“So, where do you go to church?”

“We don’t.”


They explained: they’re so committed to sound doctrine and holy lifestyle, that they can’t find the perfect church that teaches and practices everything exactly as they believe. So they’d rather worship at home among themselves, than to get polluted by an assembly of (perceived) false believers.

No television, movies, or popular music. All women should wear ankle-length dresses at all times, and must never take a job outside the home. All children must be homeschooled, no matter what. Sports are evil because they encourage pride and competition. No alcoholic beverages, ever. No contraception. No this. No that. Like many people, they can’t feel good about themselves until they uncover all that’s wrong with you and me. You get the idea.

Good grief.

Several years ago, I read a passage in the Bible that radically changed the way I react to the sins and mistakes of others:

Brothers, if someone is caught in a sin, you who are spiritual should restore him gently. But watch yourself, or you also may be tempted.Carry each other's burdens, and in this way you will fulfill the law of Christ. If anyone thinks he is something when he is nothing, he deceives himself. (Galatians 6:1-3)

So, you think I’m a heretic? Maybe you're right. Then show me the error of my ways, gently, and give me a chance to repent. Carry my burden for just a moment, and see how well I respond. But if this discussion becomes an adversarial encounter of you-versus-me, I will see it coming a mile away. And nothing good or godly will ever come of it. Calling my church a “cult” is the religious equivalent of an adolescent taunt in a junior high schoolyard. Or a racial slur on a street corner. It’s nothing more than mean-spirited name-calling; it proves nothing, and it converts no one.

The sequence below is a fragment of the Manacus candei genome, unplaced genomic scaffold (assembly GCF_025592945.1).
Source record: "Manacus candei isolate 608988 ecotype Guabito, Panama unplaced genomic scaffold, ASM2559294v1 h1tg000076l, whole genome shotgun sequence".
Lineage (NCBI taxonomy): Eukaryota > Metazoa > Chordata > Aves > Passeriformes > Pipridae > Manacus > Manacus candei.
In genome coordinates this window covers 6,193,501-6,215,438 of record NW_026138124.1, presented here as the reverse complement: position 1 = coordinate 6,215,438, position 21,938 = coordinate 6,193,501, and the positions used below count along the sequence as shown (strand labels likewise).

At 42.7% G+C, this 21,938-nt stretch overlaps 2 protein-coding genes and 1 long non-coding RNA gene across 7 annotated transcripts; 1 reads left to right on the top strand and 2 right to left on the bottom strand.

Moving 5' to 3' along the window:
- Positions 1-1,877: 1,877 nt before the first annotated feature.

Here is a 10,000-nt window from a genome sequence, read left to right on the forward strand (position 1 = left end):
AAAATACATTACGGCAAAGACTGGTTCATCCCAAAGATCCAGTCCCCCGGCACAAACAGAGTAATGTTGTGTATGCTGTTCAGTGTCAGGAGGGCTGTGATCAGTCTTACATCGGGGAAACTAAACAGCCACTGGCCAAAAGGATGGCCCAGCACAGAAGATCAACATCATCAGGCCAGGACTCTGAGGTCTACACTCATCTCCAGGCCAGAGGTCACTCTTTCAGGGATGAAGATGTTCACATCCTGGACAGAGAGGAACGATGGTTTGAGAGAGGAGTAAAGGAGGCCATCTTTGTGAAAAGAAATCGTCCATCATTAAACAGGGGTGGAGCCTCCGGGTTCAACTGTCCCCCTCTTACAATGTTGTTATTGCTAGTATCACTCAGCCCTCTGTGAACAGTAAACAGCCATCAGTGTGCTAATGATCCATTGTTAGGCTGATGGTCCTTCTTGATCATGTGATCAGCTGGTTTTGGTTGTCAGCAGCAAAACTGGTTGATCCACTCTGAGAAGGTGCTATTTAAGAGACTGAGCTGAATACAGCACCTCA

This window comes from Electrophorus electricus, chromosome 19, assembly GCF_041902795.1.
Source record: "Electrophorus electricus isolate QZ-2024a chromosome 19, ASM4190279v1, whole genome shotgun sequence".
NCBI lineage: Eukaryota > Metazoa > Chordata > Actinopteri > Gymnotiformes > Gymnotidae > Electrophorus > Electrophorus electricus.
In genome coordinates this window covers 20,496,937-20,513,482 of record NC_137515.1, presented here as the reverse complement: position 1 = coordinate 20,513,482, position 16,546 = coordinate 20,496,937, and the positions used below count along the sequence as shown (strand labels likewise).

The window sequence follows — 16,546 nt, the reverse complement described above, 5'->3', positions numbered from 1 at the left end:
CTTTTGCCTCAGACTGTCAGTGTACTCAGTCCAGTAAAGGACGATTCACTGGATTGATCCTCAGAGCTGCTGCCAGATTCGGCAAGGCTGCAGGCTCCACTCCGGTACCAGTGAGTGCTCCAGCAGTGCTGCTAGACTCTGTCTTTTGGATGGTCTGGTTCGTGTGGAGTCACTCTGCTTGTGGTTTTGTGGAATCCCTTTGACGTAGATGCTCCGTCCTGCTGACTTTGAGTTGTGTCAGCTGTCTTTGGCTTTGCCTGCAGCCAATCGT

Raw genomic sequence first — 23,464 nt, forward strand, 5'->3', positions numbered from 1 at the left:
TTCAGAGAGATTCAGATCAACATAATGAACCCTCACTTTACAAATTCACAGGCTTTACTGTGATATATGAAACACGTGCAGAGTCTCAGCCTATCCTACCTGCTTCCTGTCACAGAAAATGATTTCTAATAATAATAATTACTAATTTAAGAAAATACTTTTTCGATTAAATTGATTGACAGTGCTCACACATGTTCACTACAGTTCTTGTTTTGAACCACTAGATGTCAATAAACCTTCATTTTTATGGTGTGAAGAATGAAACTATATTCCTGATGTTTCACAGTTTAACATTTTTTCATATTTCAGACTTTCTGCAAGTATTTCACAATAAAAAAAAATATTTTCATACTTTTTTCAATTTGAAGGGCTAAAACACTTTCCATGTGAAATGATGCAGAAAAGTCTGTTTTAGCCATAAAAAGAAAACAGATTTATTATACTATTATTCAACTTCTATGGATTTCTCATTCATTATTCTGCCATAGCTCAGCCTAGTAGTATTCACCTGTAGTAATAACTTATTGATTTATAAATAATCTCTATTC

I don’t know about you, but after 20 years as a Christian (baptized at Santa Monica Beach on October 22, 1990), I'd like to think that I’m not done learning. I have some strong convictions on many important issues, and I can support them in Scripture all day long. But guess what? I can be wrong. And so can you.

Like almost everyone out there, I'm working with only second- and third-hand information about this local sect.  And based on what little I know (or think I know), I think they're misguided.  But at worst, it seems, they're guilty only of guessing wrong about the timing of the Rapture.  William Miller did this twice, yet today the Adventists are more popular than ever.  Go figure.  So until these people start marrying off 12 year-old girls, or serving poisoned Pepsi, or stockpiling assault rifles, I say leave 'em be. Otherwise, your church could be next.

Have you ever recited the Lord’s Prayer? It says that if we want the Lord to forgive our trespasses, we must forgive the trespasses of others. Choose your battles carefully, because there’s a little bit of heretic in all of us.

1 comment:

  1. And the Polygamists don't marry young women? Perhaps not all are very young, but there are at times some that are close to that age. I agree we must forgive those that trespass against us, but .. there are very fine lines that should never be crossed. I am not 100% sure that a young age of a woman getting married is the only line that should be drawn. Perhaps others have other lines.